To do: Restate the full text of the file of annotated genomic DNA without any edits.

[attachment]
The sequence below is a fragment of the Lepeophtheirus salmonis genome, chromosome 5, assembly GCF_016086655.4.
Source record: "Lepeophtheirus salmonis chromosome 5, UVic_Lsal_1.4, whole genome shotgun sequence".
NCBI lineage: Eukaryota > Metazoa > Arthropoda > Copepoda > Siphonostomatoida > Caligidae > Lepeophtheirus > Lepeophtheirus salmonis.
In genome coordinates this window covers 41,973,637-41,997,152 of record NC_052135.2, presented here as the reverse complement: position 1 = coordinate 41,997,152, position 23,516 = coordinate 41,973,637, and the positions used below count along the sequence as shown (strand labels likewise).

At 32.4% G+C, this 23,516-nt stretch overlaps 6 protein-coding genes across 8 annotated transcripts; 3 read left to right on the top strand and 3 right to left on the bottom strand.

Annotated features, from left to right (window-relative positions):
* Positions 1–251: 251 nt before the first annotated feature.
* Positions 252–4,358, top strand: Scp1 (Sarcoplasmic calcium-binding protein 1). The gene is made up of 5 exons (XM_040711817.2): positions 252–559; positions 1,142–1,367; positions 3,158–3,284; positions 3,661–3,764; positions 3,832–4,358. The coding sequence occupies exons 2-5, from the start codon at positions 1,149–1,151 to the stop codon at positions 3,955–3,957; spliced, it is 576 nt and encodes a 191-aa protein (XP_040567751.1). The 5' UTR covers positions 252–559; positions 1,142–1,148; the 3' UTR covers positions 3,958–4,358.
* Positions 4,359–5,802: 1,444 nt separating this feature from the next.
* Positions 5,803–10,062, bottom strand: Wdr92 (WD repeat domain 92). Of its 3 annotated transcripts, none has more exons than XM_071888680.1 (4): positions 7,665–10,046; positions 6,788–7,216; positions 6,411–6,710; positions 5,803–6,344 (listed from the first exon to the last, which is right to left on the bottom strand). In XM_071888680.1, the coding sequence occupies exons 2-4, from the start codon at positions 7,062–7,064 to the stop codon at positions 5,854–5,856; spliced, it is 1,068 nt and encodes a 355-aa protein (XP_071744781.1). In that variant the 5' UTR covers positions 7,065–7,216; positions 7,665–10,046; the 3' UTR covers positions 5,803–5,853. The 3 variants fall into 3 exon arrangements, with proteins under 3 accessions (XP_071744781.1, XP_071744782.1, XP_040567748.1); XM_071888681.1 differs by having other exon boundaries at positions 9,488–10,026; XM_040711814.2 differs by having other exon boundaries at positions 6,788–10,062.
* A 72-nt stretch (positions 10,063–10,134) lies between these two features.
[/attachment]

The sequence below is a fragment of the Lepeophtheirus salmonis genome, chromosome 5, assembly GCF_016086655.4.
Source record: "Lepeophtheirus salmonis chromosome 5, UVic_Lsal_1.4, whole genome shotgun sequence".
NCBI lineage: Eukaryota > Metazoa > Arthropoda > Copepoda > Siphonostomatoida > Caligidae > Lepeophtheirus > Lepeophtheirus salmonis.
In genome coordinates this window covers 41,973,637-41,997,152 of record NC_052135.2, presented here as the reverse complement: position 1 = coordinate 41,997,152, position 23,516 = coordinate 41,973,637, and the positions used below count along the sequence as shown (strand labels likewise).

At 32.4% G+C, this 23,516-nt stretch overlaps 6 protein-coding genes across 8 annotated transcripts; 3 read left to right on the top strand and 3 right to left on the bottom strand.

Annotated features, from left to right (window-relative positions):
* Positions 1–251: 251 nt before the first annotated feature.
* Positions 252–4,358, top strand: Scp1 (Sarcoplasmic calcium-binding protein 1). The gene is made up of 5 exons (XM_040711817.2): positions 252–559; positions 1,142–1,367; positions 3,158–3,284; positions 3,661–3,764; positions 3,832–4,358. The coding sequence occupies exons 2-5, from the start codon at positions 1,149–1,151 to the stop codon at positions 3,955–3,957; spliced, it is 576 nt and encodes a 191-aa protein (XP_040567751.1). The 5' UTR covers positions 252–559; positions 1,142–1,148; the 3' UTR covers positions 3,958–4,358.
* Positions 4,359–5,802: 1,444 nt separating this feature from the next.
* Positions 5,803–10,062, bottom strand: Wdr92 (WD repeat domain 92). Of its 3 annotated transcripts, none has more exons than XM_071888680.1 (4): positions 7,665–10,046; positions 6,788–7,216; positions 6,411–6,710; positions 5,803–6,344 (listed from the first exon to the last, which is right to left on the bottom strand). In XM_071888680.1, the coding sequence occupies exons 2-4, from the start codon at positions 7,062–7,064 to the stop codon at positions 5,854–5,856; spliced, it is 1,068 nt and encodes a 355-aa protein (XP_071744781.1). In that variant the 5' UTR covers positions 7,065–7,216; positions 7,665–10,046; the 3' UTR covers positions 5,803–5,853. The 3 variants fall into 3 exon arrangements, with proteins under 3 accessions (XP_071744781.1, XP_071744782.1, XP_040567748.1); XM_071888681.1 differs by having other exon boundaries at positions 9,488–10,026; XM_040711814.2 differs by having other exon boundaries at positions 6,788–10,062.
* A 72-nt stretch (positions 10,063–10,134) lies between these two features.